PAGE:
Granted, none of the markets above had any local teams in the NBA or NHL playoffs, so there was no competition between multiple local teams in different sports in any of these markets. And the NBA and NHL national telecasts did beat the baseball national telecast.
But really, that’s the point: baseball, and all league sports in this country, are a local and regional obsession. People are naturally more interested in their local team than in out of town teams. And people are naturally more interested in playoffs games than in regular season games. If the Mets did not beat the Rangers in New York, or the Braves did not beat the Hawks in Atlanta, that’s really understandable, isn’t it? After all, the Rangers and Hawks are in the playoffs fighting for their lives. In baseball, it’s still mid-May.
But if televised baseball really were dying, it would be losing to televised basketball and televised football every time, regardless of the team involved. That’s the central conceit of the (admittedly strawman) argument. But it doesn’t, because baseball is a local and regional sport, and a thriving one at that.
Just remember the part in italics above next time anyone suggests to you that baseball is no longer important in the “new landscape” of American sports.
2: The potential removal of the MLB blackout restriction took an important step forward on Friday.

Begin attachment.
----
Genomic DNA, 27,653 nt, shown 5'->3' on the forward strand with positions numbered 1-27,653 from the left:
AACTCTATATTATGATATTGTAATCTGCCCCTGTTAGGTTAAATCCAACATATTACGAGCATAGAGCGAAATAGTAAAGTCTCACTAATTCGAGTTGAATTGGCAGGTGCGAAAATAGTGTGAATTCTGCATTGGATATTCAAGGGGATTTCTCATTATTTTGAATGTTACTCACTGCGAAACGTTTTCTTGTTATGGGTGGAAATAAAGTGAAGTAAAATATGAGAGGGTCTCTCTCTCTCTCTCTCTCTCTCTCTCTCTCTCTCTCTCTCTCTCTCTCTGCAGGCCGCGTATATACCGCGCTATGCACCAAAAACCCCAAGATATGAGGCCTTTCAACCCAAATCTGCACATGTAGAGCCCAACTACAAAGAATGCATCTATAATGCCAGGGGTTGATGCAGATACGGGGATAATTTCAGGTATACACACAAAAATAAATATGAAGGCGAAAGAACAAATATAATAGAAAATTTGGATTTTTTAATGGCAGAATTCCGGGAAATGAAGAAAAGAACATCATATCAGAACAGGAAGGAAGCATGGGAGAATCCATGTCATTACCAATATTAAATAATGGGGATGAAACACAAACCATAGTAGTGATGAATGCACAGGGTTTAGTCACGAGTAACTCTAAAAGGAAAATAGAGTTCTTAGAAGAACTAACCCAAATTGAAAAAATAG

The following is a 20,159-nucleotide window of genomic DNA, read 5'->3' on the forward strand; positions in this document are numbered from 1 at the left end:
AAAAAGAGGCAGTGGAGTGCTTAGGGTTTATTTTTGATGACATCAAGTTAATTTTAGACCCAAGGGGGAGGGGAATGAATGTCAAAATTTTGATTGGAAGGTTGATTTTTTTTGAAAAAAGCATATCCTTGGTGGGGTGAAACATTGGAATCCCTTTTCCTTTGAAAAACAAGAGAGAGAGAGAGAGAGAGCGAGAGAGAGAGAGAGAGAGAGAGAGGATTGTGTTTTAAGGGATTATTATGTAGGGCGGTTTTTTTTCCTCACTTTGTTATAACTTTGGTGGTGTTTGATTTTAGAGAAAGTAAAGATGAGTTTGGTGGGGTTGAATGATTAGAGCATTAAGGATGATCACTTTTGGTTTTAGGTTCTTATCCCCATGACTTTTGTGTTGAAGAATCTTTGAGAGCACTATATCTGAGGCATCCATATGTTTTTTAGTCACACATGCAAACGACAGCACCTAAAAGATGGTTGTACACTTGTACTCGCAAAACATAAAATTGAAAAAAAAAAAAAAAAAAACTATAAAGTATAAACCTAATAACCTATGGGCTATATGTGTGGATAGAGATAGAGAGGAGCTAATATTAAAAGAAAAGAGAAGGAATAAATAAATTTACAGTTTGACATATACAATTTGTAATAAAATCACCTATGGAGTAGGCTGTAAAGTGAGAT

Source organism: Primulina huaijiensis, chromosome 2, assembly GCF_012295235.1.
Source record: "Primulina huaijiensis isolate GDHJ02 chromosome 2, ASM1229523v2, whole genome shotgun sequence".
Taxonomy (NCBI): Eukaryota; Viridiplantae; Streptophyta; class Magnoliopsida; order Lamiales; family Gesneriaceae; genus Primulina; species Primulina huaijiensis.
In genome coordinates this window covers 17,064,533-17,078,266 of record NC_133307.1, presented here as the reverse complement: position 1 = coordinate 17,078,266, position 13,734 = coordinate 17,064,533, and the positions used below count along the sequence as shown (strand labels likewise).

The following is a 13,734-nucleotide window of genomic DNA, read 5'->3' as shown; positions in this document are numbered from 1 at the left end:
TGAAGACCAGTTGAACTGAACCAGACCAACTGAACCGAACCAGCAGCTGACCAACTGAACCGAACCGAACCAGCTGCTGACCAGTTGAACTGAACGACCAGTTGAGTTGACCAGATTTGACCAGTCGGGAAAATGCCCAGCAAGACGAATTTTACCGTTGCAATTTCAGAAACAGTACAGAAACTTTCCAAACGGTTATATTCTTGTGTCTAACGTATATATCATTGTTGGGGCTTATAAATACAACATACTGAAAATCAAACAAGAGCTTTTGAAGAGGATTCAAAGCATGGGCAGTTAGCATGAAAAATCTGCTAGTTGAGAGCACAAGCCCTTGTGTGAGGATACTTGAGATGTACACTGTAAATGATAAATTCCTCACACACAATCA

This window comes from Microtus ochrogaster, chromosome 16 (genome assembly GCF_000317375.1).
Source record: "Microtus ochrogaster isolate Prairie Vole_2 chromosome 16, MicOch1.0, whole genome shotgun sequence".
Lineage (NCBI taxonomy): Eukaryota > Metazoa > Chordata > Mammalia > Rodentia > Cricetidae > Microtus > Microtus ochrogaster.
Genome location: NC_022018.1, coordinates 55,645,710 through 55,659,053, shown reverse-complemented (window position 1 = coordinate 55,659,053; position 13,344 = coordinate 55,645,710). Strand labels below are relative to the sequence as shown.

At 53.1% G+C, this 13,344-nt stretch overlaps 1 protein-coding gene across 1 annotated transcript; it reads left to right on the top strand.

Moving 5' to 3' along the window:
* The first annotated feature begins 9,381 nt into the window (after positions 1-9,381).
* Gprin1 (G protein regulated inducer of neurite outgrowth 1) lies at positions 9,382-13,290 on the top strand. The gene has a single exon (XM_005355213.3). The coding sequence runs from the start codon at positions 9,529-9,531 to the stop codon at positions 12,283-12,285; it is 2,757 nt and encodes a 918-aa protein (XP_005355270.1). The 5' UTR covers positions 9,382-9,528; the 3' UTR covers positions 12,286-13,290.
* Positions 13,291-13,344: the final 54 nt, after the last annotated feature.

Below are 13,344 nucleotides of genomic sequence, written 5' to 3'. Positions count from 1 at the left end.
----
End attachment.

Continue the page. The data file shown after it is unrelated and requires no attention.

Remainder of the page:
Judge Shira Scheindlin, the judge from the Southern District of New York who is hearing the suit against MLB and the NHL brought by a group of fans, has allowed the suit to advance to class action status.
The fans claim that the leagues engage in anticompetitive behavior by forcing out of market fans to purchase a high-priced complete bundle of every game except those involving their local teams, which forces those fans to also subscribe to their local regional sports network through a cable or national provider in order to be able to see their local teams, which from the plaintiffs’ view must be the worst of both worlds. This circumstance mainly hurts the fan choosing to see their baseball on MLB.TV who, unless they are smart cookies, may never be able to see their local team on TV while they’re at home.
By allowing the suit to be heard as a class-action suit, fans can now fight the leagues in court collectively rather than on an individual basis, which makes it easier and cheaper for the plaintiffs to pursue the suit at all. The plaintiffs are seeking lower prices for streamed games resulting from greater competition; to be able to pick and choose which out of town teams whose games they want to purchase rather than buying a bundle; and to be able to watch their local teams via streaming.
This is a fairly slow moving case that will probably take a period of time measured primarily in years to resolve, but the suit is moving apace.
This is the next installment in our “Working the Game” series of interviews, in which we seek to reveal what it is like to work as a baseball media professional on a day-to-day basis.